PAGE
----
Triple Falls in Errington, British Columbia

Sometimes the best falls are the ones that are a little bit off the beaten path. They don’t have to be spectacular drops, but they should be a little harder to get to. The extra effort makes it worthwhile.

This weekend I joined a group of Comox Valley Camera Club photographers on a day trip to the Triple Falls on Morrison Creek (? Haven’t been able to confirm this, but a “Backroads” map shows a Morrison Creek feeding into the Englishman River. It’s in the right location.). The falls are located in Errington, a small community just outside of Parksville and Qualicum Beach.

Getting to the trailhead in a nondescript cul de sac in rural Errington was a fairly easy process of “lefts” and “rights” on country roads. The slightly tricky part is choosing the right track leading down to the water. Since I originally visited this site, access has apparently been improved and there is now a trail that does not cross public property and takes you to the falls. Make sure to respect signage identifying public property.

Lower Drop of the Triple Falls
Fast flowing water over the top of the lower drop of the Triple Falls in Errington, BC.
ISO 100, 16mm, f/13, 25 sec – Nikon D600, B+W 6-stop ND Filter

There are indeed three sets of falls. The lower and the upper are the larger of the three, the middle was little more than a foot in height (unless there is another larger waterfall upstream of the upper drop). The upper falls are actually a double drop so maybe that’s where the “triple” comes from.

Triple Falls Pool
The large pool at the base of the lower falls in the Triple Falls system.
ISO 100, 16mm, f/11, 25 sec – Nikon D600, B+W 6-stop ND Filter

I started with the lower falls because there were fewer people photographing it and more room to work. It has cleaner sight lines and a decent pool, with less unruly vegetation around the edges of the falls. Light was fairly dim and the water flow fast so a B+W 6-stop ND filter was sufficient to get slower shutter speeds to blur the water.

By the time I finished the lower falls much of the group had moved on and I had the upper falls all to myself aside from one other photographer who left shortly after I arrived. The light was poor initially—full sunlight on the upper falls created harsh contrast, blown out highlights and weird shadows. I was going to leave, but decided to wait it out. Within 15 minutes or so the clouds had moved in and the falls were more evenly lit.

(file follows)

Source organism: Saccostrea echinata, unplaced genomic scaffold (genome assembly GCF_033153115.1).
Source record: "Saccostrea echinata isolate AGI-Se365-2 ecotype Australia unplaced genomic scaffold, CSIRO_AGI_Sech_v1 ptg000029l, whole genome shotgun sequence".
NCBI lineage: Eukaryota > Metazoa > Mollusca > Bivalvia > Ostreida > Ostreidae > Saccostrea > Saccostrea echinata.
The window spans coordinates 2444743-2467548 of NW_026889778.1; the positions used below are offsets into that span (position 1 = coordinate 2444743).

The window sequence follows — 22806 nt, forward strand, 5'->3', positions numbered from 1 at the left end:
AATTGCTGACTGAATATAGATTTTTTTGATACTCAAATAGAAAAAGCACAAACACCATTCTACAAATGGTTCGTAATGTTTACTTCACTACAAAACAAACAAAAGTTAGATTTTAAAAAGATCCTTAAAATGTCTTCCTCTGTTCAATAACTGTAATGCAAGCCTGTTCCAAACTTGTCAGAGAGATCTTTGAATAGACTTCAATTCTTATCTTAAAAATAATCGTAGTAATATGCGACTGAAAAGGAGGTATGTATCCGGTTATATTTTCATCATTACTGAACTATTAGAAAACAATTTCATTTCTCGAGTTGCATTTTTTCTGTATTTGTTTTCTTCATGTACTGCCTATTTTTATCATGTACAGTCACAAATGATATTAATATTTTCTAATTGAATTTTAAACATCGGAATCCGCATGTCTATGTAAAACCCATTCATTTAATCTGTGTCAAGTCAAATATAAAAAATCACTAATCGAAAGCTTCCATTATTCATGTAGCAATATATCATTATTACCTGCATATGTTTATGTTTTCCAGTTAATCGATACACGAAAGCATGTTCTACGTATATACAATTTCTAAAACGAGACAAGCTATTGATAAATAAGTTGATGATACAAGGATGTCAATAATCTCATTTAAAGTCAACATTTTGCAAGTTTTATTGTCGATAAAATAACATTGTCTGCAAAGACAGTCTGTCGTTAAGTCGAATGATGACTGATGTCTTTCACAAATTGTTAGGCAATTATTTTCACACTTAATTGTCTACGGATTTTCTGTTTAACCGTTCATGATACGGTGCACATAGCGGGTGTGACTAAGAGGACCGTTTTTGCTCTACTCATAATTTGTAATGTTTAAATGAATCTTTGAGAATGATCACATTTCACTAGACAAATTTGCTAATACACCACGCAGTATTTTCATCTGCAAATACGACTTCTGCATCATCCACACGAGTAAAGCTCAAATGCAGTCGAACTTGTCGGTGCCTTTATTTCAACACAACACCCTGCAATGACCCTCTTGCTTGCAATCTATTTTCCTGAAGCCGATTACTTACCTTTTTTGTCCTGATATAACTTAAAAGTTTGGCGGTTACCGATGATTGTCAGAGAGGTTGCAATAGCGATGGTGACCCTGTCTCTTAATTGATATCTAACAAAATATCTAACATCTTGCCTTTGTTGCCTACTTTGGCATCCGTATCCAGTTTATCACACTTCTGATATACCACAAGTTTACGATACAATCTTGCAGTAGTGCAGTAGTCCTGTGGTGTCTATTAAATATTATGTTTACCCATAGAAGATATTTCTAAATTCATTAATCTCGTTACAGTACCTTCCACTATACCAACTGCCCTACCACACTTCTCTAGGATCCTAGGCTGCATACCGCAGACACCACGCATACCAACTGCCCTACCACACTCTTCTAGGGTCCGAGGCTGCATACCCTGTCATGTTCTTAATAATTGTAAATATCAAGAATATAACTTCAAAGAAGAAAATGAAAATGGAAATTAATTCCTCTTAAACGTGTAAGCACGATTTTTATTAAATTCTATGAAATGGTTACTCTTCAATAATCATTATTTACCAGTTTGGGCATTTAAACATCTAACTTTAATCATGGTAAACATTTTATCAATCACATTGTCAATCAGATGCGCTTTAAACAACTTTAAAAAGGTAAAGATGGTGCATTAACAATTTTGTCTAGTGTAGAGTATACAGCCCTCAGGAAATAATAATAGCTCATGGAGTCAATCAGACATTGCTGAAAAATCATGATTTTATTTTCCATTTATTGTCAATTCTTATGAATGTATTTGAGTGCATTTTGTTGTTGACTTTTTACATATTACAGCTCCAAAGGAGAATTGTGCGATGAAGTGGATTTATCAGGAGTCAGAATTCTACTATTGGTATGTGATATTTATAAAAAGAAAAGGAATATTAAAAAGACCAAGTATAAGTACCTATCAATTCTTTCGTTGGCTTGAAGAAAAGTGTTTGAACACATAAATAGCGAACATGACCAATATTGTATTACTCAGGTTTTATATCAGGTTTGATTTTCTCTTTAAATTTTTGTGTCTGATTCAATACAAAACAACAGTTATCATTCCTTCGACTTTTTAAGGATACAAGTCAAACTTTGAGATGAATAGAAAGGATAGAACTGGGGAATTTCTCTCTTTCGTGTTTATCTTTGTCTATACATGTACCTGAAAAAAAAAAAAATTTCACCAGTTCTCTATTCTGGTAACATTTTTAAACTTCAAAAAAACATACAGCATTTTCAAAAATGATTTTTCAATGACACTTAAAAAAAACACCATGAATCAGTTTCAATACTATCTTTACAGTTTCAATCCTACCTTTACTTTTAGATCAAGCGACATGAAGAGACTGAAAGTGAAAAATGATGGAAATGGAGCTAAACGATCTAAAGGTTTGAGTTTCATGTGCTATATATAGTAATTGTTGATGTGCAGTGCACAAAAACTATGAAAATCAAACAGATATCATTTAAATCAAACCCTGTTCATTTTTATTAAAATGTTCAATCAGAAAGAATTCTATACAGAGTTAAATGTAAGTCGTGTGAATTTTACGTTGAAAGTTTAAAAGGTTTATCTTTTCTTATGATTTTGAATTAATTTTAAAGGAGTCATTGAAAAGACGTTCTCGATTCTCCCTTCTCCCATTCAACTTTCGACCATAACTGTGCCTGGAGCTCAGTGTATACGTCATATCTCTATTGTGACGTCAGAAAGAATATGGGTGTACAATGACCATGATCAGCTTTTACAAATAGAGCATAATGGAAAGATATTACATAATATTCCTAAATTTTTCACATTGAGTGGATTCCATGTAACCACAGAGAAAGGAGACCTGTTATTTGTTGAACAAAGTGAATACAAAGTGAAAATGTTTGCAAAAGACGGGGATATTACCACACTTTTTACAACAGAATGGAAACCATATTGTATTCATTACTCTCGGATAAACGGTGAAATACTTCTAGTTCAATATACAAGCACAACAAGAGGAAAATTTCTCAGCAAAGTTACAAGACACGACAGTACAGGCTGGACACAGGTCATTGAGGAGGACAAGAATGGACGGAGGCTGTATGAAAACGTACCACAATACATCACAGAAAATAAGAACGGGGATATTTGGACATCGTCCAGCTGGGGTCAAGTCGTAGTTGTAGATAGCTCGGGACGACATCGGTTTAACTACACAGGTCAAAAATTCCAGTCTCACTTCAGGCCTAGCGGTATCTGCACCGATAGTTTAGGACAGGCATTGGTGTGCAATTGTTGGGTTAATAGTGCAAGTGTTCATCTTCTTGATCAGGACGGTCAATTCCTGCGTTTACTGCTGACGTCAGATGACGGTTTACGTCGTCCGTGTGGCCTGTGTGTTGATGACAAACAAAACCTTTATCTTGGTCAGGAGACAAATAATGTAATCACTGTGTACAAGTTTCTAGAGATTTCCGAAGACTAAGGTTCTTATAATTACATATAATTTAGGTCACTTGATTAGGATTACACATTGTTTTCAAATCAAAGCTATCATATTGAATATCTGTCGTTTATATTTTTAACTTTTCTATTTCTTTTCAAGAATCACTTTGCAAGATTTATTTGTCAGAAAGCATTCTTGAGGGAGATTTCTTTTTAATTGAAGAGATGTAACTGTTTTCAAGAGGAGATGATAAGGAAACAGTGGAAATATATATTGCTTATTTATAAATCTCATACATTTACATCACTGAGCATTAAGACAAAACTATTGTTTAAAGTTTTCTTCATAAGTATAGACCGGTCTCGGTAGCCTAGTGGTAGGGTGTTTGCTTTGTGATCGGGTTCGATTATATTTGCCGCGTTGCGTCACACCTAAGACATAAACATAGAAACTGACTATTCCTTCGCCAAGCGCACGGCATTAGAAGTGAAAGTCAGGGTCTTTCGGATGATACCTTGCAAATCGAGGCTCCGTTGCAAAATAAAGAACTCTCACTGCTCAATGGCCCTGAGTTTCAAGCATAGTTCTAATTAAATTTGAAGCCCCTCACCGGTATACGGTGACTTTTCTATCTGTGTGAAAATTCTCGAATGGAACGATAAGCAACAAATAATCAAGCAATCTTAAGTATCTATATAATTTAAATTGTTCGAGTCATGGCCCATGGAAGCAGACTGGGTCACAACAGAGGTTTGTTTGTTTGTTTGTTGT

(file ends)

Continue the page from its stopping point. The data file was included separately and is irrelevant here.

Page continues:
Triple Falls - Upper
The two drops of the upper falls in the Triple Falls system – not sure if this counts as one waterfall or two!
ISO 100, 16mm, f/11, 124 sec – Nikon D600, B+W 10-stop ND Filter

In comparison to the lower falls, the upper drop of the Triple is much more challenging to get a clean image. There’s plenty of sticks, shrubs and dead grass at this time of year which have to be minimized in the composition as much as possible. I’m already planning a return trip in the spring when the background will be more lush and less volume coming over the falls. Late summer and early fall should be good as well.

Upper Triple Falls Pool
The main pool at the base of the upper Triple Falls.
ISO 100, 16mm, f/11, 182 sec – Nikon D600, B+W 10-stop ND Filter

Even with the cloud, the upper falls were bright so I switched to the B+W 10-stop ND filter. Something in between probably would have been just right, the 10-stop is so dark that I was getting exposures up into the 2 to 3 minute range at f/11. Nice to be able to slow down and enjoy the location while waiting for the exposure—at one point I had a visit from a little Pacific wren who thought it would be interesting to check out the fellow in the rubber boots standing in the water.

If you’re traveling through Parksville or Qualicum Beach and are looking for an alternative to the spectacular falls at Englishman River falls or Little Qualicum falls check out these less visited “secret” falls. You’ll be glad you did!

Getting There:

  • Coming from Parksville south from the Alberni Highway (4A) turn left onto Bellevue Road, then right onto Ruffels Road, then left onto Leffler Road (90° turn in the road – Ruffels becomes Leffler), then left onto Middlegate Road, and finally right onto Sierra Road which ends in a gravel cul de sac.
  • Coming from Coombs heading east on the Alberni Highway (4A) turn right onto Errington Road, then left onto Grafton Avenue at the junction. Grafton takes you to Leffler. Turn right and continue with the directions above.
  • Note that continuing to the end of Middlegate takes you to another interesting set of trails and a fish hatchery